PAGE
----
I'm kickstarting my return to regular blogging, with help from one of the abundant and free wi-fi cafes in Chiang Rai. It's pretty obvious that I'm a fulang (foreigner), since I'm about twice as tall (and wide) as most Thai people, and very pale. Though I'm a fulang in Kyrgyzstan too, it's less obvious because I can pass for Russian. Here, there's nothing I can do (short of extensive and probably world-first surgery) to blend in. Thus, I have embraced my foreignness by ordering a rum frappacino and cranking up the Mac, while Bess is off buying supplies for cafe training.
What am I doing in Chiang Rai? That's a sensible question, and thanks for noticing. It's the last stopover along a very frantic summer. My sister, Bess, recently started working here, and since I can write openly about it, I shall proceed to do so.
She works for an organisation called Destiny Rescue. Please read about them here. To summarise, there are about 800,000 child prostitutes in Thailand, which contributes to a billion-dollar sex industry - one of the biggest destinations for 'sex tourists.' Destiny Rescue exists to rescue and restore sexually exploited children, in Thailand and elsewhere. How do they do this?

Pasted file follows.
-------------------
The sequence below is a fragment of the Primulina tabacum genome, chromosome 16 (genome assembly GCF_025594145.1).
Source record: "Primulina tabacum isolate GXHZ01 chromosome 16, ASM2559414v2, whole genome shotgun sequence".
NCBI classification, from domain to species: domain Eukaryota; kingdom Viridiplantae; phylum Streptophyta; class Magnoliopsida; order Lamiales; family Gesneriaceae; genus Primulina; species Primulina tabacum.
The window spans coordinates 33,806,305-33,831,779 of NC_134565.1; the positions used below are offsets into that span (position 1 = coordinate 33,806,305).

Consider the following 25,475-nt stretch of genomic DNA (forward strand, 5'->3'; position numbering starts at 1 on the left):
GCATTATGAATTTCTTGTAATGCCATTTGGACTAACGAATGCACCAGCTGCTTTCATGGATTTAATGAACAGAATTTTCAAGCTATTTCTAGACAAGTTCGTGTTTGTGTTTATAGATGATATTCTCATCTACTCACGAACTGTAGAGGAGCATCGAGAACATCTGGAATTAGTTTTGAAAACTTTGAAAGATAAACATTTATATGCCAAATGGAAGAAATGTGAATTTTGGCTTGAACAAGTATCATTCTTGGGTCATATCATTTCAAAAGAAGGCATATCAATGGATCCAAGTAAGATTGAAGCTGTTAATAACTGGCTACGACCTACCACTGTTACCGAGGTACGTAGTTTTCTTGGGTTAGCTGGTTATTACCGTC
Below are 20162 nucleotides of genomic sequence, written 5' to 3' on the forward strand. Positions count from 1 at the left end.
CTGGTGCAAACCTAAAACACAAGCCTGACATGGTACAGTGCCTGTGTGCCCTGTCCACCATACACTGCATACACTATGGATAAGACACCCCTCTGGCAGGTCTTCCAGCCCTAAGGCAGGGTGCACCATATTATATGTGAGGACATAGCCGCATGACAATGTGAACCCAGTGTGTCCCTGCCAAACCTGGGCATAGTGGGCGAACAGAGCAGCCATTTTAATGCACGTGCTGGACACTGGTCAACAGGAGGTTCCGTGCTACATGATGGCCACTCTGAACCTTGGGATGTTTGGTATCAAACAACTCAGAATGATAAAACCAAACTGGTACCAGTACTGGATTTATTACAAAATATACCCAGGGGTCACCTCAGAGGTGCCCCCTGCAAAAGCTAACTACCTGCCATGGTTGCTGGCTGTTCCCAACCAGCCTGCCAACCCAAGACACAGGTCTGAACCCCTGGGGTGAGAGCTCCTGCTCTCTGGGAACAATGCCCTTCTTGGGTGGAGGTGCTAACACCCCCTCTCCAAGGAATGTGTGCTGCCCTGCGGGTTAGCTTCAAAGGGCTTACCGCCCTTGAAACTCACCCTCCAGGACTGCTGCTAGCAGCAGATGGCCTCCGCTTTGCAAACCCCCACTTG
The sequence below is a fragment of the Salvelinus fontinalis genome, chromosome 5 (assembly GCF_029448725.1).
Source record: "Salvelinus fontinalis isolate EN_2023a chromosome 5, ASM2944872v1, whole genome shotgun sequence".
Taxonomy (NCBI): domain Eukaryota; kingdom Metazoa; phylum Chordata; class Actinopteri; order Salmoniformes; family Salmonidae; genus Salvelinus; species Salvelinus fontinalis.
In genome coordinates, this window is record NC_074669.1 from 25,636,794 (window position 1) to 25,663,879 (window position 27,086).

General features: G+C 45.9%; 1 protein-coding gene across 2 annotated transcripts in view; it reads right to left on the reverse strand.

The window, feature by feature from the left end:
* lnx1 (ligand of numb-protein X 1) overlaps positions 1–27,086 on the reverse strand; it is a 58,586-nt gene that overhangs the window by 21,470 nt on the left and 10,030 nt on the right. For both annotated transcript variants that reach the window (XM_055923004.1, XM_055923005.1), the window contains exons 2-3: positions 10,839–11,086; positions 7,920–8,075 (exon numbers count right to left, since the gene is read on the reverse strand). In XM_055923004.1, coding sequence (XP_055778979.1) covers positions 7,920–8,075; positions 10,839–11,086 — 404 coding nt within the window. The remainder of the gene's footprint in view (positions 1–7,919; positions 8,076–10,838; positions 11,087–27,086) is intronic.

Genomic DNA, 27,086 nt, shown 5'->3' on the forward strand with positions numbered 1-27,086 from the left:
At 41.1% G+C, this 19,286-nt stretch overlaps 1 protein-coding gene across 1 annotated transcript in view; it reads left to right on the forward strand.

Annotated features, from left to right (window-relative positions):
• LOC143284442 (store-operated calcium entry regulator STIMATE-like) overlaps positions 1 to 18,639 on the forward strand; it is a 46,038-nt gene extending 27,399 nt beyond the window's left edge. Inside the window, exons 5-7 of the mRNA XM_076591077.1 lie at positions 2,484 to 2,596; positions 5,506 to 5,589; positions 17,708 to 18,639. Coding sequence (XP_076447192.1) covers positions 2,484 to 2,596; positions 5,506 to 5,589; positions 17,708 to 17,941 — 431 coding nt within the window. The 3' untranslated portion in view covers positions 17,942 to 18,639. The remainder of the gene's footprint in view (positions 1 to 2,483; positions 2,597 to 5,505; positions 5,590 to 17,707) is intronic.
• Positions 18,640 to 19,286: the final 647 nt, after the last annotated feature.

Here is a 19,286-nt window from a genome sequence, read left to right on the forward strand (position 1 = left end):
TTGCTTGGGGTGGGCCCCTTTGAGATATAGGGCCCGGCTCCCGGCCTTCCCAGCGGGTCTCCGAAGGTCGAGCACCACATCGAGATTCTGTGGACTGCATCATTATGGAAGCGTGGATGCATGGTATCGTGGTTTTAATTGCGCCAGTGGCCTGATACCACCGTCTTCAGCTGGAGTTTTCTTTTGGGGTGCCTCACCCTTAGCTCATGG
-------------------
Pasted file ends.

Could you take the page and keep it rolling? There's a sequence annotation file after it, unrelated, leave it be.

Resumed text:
- They send trained teams into red-light districts, who identify and rescue children being exploited. Last month in Thailand, 25 children were rescued by DR teams.
- The children are brought to "safe homes" where they are given intensive psychological, emotional, and physical care. They are also given tools and skills to reintegrate into society.
- DR focuses on hill tribe communities and slum communities. They offer opportunities and employment to 'at-risk' girls, and provide education and awareness training.
- They also alleviate poverty by providing training/development programs for families; things like small business loans, agricultural training, supplying running water, etc. This means families are less likely to sell their children for income.
Bess's job is to train a group of rescued girls to run a cafe: she is teaching them to cook, to wait, to speak enough English to serve fulangs. The cafe opens in a month and she'll be overseeing and managing the project for at least a year. She also teaches dance classes - fun! And let me tell you: these girls are happy. They are cared for; they have hope for the future; they're not just rescued from unthinkable darkness, they're being redeemed. It's impossible to see this work and not respond.
Please read up on the DR website - this is truly remarkable and heart-rending work. You can sponsor girls, you can volunteer here, there are so many tangible ways you can help.
I've heard such stories and I'm bursting with the desire to write about them - I'm leaving on Friday, though, so it'll be a while before I can do that.
In the meantime, there has been much motorbike riding and delicious food, torrential rain and crazy humidity, elephants and coffee and waterfalls. I've been posting the pictures on FB, so go check them out!